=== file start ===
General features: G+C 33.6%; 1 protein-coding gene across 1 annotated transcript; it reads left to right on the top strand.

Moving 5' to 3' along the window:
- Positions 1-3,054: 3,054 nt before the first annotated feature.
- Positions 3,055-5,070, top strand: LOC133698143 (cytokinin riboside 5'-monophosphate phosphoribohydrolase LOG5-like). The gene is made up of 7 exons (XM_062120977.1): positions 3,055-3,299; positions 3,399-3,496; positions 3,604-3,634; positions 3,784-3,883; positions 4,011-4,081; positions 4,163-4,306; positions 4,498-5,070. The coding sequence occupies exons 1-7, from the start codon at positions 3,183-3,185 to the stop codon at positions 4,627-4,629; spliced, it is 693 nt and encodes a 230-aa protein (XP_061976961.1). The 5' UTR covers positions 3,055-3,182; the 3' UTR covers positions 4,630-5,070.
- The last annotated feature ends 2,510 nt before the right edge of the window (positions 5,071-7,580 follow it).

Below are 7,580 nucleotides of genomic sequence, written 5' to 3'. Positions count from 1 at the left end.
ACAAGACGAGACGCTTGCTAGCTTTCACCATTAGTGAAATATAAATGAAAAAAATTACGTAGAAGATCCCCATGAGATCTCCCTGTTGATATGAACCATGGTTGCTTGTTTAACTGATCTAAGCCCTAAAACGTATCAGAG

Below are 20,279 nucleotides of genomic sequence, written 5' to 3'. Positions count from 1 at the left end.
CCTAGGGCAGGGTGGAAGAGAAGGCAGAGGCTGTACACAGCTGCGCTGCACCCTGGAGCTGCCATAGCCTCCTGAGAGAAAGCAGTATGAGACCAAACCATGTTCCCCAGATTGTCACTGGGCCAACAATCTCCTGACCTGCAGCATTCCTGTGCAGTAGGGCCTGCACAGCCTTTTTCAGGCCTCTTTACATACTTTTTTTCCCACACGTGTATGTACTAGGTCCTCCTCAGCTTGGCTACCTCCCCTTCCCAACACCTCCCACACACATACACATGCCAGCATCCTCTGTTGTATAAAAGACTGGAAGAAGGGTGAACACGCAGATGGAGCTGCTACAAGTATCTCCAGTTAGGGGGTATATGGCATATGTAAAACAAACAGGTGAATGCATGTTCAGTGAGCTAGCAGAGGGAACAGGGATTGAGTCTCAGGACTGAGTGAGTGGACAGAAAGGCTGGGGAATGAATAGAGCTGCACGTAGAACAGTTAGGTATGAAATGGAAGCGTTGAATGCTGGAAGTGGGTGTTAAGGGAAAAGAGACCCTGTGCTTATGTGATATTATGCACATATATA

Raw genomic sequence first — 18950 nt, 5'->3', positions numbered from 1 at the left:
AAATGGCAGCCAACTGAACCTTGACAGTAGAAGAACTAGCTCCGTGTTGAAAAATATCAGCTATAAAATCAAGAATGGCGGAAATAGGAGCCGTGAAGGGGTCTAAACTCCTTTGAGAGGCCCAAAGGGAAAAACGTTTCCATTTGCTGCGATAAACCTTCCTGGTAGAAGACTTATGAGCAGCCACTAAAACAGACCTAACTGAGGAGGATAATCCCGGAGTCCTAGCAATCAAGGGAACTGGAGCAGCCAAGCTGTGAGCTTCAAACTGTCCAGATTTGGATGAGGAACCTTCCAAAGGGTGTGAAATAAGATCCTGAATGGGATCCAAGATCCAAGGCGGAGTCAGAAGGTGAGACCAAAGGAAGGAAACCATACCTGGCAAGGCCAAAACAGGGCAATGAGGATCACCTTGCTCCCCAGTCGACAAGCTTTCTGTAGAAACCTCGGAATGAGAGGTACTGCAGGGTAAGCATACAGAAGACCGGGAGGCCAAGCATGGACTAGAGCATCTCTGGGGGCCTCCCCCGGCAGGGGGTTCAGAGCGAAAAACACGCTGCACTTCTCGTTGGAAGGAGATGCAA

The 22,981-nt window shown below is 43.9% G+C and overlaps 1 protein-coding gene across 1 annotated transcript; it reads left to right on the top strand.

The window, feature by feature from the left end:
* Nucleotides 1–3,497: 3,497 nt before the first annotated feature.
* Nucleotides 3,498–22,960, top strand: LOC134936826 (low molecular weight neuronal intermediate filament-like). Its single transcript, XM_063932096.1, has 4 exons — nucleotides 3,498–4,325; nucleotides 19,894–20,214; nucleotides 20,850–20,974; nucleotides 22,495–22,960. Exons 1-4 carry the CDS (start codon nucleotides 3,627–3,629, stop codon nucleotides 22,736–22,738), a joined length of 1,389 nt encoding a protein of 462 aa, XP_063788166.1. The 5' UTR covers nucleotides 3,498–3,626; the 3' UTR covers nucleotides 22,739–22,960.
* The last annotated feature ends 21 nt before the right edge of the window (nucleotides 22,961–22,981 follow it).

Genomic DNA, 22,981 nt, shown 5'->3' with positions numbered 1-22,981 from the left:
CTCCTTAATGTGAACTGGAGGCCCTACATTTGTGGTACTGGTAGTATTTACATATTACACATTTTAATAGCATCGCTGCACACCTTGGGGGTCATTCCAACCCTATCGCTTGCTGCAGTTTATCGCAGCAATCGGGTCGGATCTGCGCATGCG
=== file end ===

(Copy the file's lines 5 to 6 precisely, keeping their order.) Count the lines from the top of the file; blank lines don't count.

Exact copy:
- The last annotated feature ends 2,510 nt before the right edge of the window (positions 5,071-7,580 follow it).

Below are 7,580 nucleotides of genomic sequence, written 5' to 3'. Positions count from 1 at the left end.